Efforts to improve Francis’ tax base delayed
November 20, 2009
Lee Snelgrove, the new mayor-elect of Francis, said Wednesday that his town’s efforts to add more commercial space to their skyline have stalled.
Last March, then-mayor John Bergen bragged that two business-park strips were under development: one on S.R. 32 heading toward Kamas, and one near the cemetery and new church. Both were to be tied to housing developments.
The one on S.R. 32 was to have a gas station and several leaseable spaces similar to the complex in Kamas in which the liquor store is located. The other was going to be Western-themed and host an ice cream parlor.
The motivation for the projects was to have more taxable businesses, Bergen explained. Francis is too residential for its own good, and the businesses that exist there are largely home-based.
An increased tax base is the only way to continue providing necessary services such as water and sewer lines without raising taxes, Snelgrove explained.
Unfortunately, due to economic pressures, the gas station development is in receivership and the other never got started.
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"Whenever you think you’ve got commercial coming in, and it’s obviously something we’re in need of it is a disappointment when it falters," Snelgrove said. "We need it to develop our community."
The mayor said he originally moved to Francis because he wanted to live in a small town. He doesn’t want to change that; but an additional 300 people have moved in since then and the community needs to upgrade.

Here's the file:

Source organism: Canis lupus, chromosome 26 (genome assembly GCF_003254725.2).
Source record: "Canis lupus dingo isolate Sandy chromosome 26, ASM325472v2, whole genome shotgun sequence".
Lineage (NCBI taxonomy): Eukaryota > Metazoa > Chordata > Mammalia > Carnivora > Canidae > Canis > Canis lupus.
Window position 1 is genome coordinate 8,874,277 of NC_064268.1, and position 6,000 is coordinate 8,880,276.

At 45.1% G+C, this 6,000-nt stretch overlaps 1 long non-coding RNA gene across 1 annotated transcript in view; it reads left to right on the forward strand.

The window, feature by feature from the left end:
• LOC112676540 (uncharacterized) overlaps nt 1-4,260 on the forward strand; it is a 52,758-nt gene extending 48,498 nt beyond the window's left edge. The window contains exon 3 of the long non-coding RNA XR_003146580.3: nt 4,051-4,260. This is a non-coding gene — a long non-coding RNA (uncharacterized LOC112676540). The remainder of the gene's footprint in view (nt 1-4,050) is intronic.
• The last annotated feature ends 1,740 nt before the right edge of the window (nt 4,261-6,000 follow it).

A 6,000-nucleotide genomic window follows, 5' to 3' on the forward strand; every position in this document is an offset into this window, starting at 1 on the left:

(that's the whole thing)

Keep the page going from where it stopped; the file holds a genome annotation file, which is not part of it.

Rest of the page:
For example, the city offices still operate out of a trailer. Snelgrove said it’s hard to impress business owners when they visit to check out his city and he has to meet with them in such rudimentary conditions.
The residents know their community needs more businesses, but there isn’t a consensus on what kinds. Many necessities are available just a few minutes away in Kamas or Park City, so merchants that service the local population can’t survive, he said.
Snelgrove said he honestly isn’t sure what direction the people of Francis would like to see their community go in. Voter participation in the last election was poor and he ran unopposed for mayor.
The ideal situation would be to get some of the successful home-based businesses into commercial buildings, he said.
Friends in Woodland have talked to him about these issues as their community considers incorporation.
"They ask, ‘Are you sorry Francis is a town?’ No, I’m not sorry, but we’ve been through this struggle for years," Snelgrove said.